A business headshot requires pretty even lighting.This portrait was created with three studio lights against a black backdrop, a main light, a fill light, and a hair light.
The “main” light in a photo, also called the “key” light, is the main source of light. The “fill” light, which is often on the opposite side of the face from the main light, is to fill in the shadows.
The main light was up and to camera left. The intensity of the light was adjusted to give a good exposure for the subject’s face. The fill light was up and to camera right. Both lights were bounced out of reflectors to soften the light. For most portraits I prefer more dramatic lighting with the fill light significantly less intense than the main light, but for a business headshot I keep the light pretty even. The fill light in this photo was almost as bright as the main light.
You can see a catchlight (reflection) of both lights in the pupil of the right eye. The face was turned slightly to the left (camera right) so only the reflection of the fill light shows in the left eye. In this closeup of the right eye you can see the shape of the umbrellas. You can usually tell the number and kind of lights that were used to light the face by looking at the catchlights (unless they were digitally removed). The next time you are at a magazine stand you can check the catchlights in the eyes of all the closeup portraits.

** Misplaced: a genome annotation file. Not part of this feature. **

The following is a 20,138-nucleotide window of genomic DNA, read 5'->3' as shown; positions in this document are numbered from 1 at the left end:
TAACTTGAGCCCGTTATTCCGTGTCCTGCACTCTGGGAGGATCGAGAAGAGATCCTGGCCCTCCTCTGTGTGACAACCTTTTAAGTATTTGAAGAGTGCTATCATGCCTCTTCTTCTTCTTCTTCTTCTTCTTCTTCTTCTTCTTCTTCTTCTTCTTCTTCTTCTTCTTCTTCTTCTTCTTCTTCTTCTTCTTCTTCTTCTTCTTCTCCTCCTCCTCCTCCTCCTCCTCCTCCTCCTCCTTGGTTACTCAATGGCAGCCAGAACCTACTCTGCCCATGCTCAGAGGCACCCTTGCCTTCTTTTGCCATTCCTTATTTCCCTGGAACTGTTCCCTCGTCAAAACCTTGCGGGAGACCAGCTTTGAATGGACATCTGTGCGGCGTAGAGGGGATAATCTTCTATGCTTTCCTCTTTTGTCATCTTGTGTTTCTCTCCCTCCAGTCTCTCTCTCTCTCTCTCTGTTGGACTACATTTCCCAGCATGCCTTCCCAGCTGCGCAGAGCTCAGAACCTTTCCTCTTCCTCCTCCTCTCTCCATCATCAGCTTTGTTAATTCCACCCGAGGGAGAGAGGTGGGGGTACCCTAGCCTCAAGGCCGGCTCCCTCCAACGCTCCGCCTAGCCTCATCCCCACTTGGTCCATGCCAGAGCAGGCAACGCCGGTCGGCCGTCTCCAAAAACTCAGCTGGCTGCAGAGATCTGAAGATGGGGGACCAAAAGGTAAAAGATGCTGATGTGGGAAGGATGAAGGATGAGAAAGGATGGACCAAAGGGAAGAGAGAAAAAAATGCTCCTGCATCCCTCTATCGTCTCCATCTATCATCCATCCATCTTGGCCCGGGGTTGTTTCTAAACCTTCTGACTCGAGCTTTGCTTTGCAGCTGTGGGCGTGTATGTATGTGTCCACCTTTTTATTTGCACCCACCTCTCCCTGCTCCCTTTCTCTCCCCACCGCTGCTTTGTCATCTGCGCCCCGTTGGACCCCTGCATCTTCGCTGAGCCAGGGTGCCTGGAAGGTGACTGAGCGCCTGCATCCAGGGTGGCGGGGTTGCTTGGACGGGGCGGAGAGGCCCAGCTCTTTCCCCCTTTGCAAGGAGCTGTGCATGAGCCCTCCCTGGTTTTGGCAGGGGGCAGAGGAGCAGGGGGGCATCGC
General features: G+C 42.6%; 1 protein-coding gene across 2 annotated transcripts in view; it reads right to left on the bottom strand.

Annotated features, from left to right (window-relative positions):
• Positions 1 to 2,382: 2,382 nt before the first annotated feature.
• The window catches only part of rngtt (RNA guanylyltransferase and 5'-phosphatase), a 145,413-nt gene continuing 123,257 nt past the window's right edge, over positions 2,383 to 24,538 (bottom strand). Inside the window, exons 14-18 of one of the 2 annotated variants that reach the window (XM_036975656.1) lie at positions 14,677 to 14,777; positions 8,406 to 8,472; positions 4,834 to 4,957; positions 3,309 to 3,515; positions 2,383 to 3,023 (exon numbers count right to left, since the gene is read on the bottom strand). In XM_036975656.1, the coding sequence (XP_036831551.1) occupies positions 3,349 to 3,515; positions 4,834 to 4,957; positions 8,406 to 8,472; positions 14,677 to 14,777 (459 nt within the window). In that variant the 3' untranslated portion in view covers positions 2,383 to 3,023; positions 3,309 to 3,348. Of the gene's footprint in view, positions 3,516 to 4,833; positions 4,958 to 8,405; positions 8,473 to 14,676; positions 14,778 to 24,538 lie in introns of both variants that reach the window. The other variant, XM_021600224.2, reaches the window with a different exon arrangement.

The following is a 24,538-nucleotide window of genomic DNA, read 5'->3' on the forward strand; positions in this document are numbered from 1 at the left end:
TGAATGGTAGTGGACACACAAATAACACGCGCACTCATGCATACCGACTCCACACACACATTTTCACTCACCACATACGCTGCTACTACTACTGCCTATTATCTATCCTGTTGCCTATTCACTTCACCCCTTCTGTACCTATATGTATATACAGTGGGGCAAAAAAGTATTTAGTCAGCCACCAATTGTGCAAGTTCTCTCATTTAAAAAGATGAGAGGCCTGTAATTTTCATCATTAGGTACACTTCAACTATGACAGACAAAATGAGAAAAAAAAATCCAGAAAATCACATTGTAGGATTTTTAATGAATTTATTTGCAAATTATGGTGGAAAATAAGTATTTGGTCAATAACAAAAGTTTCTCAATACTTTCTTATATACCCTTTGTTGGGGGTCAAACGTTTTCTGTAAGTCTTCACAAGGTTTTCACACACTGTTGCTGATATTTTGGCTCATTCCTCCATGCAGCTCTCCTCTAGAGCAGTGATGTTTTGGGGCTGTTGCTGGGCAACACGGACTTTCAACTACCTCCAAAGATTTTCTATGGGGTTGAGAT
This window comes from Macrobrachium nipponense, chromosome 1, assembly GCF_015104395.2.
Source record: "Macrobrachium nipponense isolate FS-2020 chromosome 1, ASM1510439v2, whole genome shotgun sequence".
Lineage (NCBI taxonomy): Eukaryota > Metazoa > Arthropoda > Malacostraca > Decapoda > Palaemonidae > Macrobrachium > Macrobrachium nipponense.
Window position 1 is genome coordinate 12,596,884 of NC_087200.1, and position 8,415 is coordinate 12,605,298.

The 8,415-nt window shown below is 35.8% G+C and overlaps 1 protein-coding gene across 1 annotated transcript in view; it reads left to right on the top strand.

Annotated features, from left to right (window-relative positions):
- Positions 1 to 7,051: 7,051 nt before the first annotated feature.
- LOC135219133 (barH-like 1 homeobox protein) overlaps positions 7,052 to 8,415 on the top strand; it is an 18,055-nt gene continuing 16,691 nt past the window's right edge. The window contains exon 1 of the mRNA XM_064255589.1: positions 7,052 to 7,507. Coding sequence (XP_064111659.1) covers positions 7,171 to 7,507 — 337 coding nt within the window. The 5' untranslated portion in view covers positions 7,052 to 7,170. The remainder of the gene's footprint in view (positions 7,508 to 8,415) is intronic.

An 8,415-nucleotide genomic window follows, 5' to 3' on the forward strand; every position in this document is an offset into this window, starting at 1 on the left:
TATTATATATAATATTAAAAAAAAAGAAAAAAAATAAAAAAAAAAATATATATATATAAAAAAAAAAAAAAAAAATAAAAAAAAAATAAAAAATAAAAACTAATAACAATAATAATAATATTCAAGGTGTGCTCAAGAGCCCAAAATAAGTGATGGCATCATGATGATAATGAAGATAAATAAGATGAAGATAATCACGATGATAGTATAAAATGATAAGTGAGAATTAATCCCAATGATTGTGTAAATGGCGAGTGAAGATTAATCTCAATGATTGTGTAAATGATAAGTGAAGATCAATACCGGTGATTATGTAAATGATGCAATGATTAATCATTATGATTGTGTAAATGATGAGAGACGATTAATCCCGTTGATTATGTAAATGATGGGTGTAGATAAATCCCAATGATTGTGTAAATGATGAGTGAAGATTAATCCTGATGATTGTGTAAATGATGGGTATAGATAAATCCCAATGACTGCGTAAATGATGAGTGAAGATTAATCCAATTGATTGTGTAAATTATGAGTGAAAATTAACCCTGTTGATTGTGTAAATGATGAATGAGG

This photo is also an indication of the quality of the Canon EF24-105mm f/4L IS USM lens. I have had a number 20 x 30 inch prints made of images from this lens and I continue to be impressed with this lens.
The hair light was up high behind the subject to camera right. It had a grid screen to narrow the beam of light and was pointed down to light only the hair. The intensity of the hair light is often set to slightly overexpose the hair.
The camera was slightly higher than the subjects eyes. Shooting at a slightly downward angle is flattering to most faces.
I used a focal length of 98 mm for a more pleasing perspective. It is generally a good idea to use a focal length of 70 mm or longer when filling the frame for a head and shoulders portrait. If you use a wide angle lens and move in close to fill the frame, you distort the features of the face.
A business head shot should never be cropped at the neck or the subject will look unnatural, like they have been beheaded. For an unusual, edgy, odd, or artsy look some photos are cropped at the neck, but not for a business headshot. Always crop below the neck. That’s why they are called “head and shoulder” portraits
Photo Data: Canon 5D Mark III. Canon 24-105mm f/4 lens at 98 mm. f/11, 1/60 second, ISO 100.
To see how this photo was retouched, see the next article, Portrait Retouch in 6 Minutes.